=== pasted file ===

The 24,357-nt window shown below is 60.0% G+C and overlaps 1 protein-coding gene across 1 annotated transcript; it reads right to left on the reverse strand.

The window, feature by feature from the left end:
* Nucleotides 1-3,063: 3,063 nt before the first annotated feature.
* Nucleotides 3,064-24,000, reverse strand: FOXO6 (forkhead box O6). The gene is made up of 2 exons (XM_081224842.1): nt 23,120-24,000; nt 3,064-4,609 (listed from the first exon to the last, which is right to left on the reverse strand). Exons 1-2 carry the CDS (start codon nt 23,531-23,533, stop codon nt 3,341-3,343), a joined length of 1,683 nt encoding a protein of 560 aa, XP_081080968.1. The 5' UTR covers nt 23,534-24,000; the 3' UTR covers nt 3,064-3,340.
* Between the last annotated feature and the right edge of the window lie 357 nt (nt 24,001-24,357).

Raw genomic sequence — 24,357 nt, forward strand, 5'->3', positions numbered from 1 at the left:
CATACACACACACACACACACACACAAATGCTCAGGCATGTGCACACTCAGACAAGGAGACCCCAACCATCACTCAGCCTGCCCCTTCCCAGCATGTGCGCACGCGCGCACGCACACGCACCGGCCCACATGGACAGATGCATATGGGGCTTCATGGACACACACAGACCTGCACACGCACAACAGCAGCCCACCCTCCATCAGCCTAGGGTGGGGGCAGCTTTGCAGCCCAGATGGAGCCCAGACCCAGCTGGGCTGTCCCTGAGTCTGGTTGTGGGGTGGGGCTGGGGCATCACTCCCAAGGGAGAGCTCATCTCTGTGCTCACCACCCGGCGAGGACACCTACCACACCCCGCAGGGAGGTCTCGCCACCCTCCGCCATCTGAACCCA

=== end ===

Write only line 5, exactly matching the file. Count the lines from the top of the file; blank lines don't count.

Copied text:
* Between the last annotated feature and the right edge of the window lie 357 nt (nt 24,001-24,357).